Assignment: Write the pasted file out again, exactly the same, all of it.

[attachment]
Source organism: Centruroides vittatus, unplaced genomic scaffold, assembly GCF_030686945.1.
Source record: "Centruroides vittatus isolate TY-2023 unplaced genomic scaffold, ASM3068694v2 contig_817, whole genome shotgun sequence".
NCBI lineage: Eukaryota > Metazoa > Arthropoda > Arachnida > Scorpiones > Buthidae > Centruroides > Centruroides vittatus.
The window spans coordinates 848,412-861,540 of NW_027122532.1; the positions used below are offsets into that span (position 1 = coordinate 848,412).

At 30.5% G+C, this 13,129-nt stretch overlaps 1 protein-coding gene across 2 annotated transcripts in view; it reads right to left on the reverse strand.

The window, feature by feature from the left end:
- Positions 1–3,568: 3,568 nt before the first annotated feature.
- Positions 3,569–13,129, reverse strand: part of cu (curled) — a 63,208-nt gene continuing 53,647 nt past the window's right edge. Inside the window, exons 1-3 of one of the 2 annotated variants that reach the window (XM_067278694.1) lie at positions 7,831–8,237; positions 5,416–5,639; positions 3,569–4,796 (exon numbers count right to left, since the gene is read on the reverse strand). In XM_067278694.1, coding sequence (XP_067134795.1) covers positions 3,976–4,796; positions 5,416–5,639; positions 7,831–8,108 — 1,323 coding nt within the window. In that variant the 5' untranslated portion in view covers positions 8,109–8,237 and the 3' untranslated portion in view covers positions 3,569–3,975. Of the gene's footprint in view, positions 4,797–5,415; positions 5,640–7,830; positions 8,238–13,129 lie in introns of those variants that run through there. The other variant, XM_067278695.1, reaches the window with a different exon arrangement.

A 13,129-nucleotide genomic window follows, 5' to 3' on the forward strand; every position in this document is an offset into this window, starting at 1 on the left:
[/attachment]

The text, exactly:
Source organism: Centruroides vittatus, unplaced genomic scaffold, assembly GCF_030686945.1.
Source record: "Centruroides vittatus isolate TY-2023 unplaced genomic scaffold, ASM3068694v2 contig_817, whole genome shotgun sequence".
NCBI lineage: Eukaryota > Metazoa > Arthropoda > Arachnida > Scorpiones > Buthidae > Centruroides > Centruroides vittatus.
The window spans coordinates 848,412-861,540 of NW_027122532.1; the positions used below are offsets into that span (position 1 = coordinate 848,412).

At 30.5% G+C, this 13,129-nt stretch overlaps 1 protein-coding gene across 2 annotated transcripts in view; it reads right to left on the reverse strand.

The window, feature by feature from the left end:
- Positions 1–3,568: 3,568 nt before the first annotated feature.
- Positions 3,569–13,129, reverse strand: part of cu (curled) — a 63,208-nt gene continuing 53,647 nt past the window's right edge. Inside the window, exons 1-3 of one of the 2 annotated variants that reach the window (XM_067278694.1) lie at positions 7,831–8,237; positions 5,416–5,639; positions 3,569–4,796 (exon numbers count right to left, since the gene is read on the reverse strand). In XM_067278694.1, coding sequence (XP_067134795.1) covers positions 3,976–4,796; positions 5,416–5,639; positions 7,831–8,108 — 1,323 coding nt within the window. In that variant the 5' untranslated portion in view covers positions 8,109–8,237 and the 3' untranslated portion in view covers positions 3,569–3,975. Of the gene's footprint in view, positions 4,797–5,415; positions 5,640–7,830; positions 8,238–13,129 lie in introns of those variants that run through there. The other variant, XM_067278695.1, reaches the window with a different exon arrangement.

A 13,129-nucleotide genomic window follows, 5' to 3' on the forward strand; every position in this document is an offset into this window, starting at 1 on the left: